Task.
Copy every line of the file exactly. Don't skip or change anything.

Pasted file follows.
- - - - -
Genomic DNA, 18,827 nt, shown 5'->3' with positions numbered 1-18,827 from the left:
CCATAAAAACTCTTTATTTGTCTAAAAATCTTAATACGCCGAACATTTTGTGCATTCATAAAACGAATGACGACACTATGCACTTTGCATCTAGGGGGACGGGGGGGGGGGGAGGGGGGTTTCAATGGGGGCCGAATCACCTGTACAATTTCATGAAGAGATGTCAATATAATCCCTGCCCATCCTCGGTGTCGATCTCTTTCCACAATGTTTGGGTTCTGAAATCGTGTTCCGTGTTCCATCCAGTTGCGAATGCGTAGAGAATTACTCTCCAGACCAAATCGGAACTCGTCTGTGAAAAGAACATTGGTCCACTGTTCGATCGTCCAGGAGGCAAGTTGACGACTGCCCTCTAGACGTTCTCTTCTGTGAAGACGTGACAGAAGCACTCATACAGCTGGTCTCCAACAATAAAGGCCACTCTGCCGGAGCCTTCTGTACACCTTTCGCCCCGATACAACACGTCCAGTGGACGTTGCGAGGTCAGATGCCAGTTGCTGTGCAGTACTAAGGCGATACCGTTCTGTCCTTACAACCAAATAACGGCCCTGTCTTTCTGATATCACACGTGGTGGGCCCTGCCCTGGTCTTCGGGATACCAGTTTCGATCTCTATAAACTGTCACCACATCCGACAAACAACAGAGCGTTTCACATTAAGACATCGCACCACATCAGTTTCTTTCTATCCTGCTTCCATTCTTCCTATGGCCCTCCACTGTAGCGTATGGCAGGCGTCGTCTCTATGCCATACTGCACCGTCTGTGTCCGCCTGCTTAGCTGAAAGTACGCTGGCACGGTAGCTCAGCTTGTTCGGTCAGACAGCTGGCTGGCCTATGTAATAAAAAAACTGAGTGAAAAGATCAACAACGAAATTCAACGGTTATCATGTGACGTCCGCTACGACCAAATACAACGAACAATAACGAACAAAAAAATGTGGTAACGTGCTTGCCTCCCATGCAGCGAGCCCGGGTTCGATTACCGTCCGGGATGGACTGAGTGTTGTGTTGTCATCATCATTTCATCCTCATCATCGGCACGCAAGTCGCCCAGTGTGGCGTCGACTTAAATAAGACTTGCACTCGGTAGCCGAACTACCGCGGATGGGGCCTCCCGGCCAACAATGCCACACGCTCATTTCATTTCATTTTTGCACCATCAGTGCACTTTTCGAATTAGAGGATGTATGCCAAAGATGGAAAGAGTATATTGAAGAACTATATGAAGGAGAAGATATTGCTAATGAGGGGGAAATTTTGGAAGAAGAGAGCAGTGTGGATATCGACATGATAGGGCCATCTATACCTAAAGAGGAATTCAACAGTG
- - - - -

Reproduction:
Genomic DNA, 18,827 nt, shown 5'->3' with positions numbered 1-18,827 from the left:
CCATAAAAACTCTTTATTTGTCTAAAAATCTTAATACGCCGAACATTTTGTGCATTCATAAAACGAATGACGACACTATGCACTTTGCATCTAGGGGGACGGGGGGGGGGGGAGGGGGGTTTCAATGGGGGCCGAATCACCTGTACAATTTCATGAAGAGATGTCAATATAATCCCTGCCCATCCTCGGTGTCGATCTCTTTCCACAATGTTTGGGTTCTGAAATCGTGTTCCGTGTTCCATCCAGTTGCGAATGCGTAGAGAATTACTCTCCAGACCAAATCGGAACTCGTCTGTGAAAAGAACATTGGTCCACTGTTCGATCGTCCAGGAGGCAAGTTGACGACTGCCCTCTAGACGTTCTCTTCTGTGAAGACGTGACAGAAGCACTCATACAGCTGGTCTCCAACAATAAAGGCCACTCTGCCGGAGCCTTCTGTACACCTTTCGCCCCGATACAACACGTCCAGTGGACGTTGCGAGGTCAGATGCCAGTTGCTGTGCAGTACTAAGGCGATACCGTTCTGTCCTTACAACCAAATAACGGCCCTGTCTTTCTGATATCACACGTGGTGGGCCCTGCCCTGGTCTTCGGGATACCAGTTTCGATCTCTATAAACTGTCACCACATCCGACAAACAACAGAGCGTTTCACATTAAGACATCGCACCACATCAGTTTCTTTCTATCCTGCTTCCATTCTTCCTATGGCCCTCCACTGTAGCGTATGGCAGGCGTCGTCTCTATGCCATACTGCACCGTCTGTGTCCGCCTGCTTAGCTGAAAGTACGCTGGCACGGTAGCTCAGCTTGTTCGGTCAGACAGCTGGCTGGCCTATGTAATAAAAAAACTGAGTGAAAAGATCAACAACGAAATTCAACGGTTATCATGTGACGTCCGCTACGACCAAATACAACGAACAATAACGAACAAAAAAATGTGGTAACGTGCTTGCCTCCCATGCAGCGAGCCCGGGTTCGATTACCGTCCGGGATGGACTGAGTGTTGTGTTGTCATCATCATTTCATCCTCATCATCGGCACGCAAGTCGCCCAGTGTGGCGTCGACTTAAATAAGACTTGCACTCGGTAGCCGAACTACCGCGGATGGGGCCTCCCGGCCAACAATGCCACACGCTCATTTCATTTCATTTTTGCACCATCAGTGCACTTTTCGAATTAGAGGATGTATGCCAAAGATGGAAAGAGTATATTGAAGAACTATATGAAGGAGAAGATATTGCTAATGAGGGGGAAATTTTGGAAGAAGAGAGCAGTGTGGATATCGACATGATAGGGCCATCTATACCTAAAGAGGAATTCAACAGTG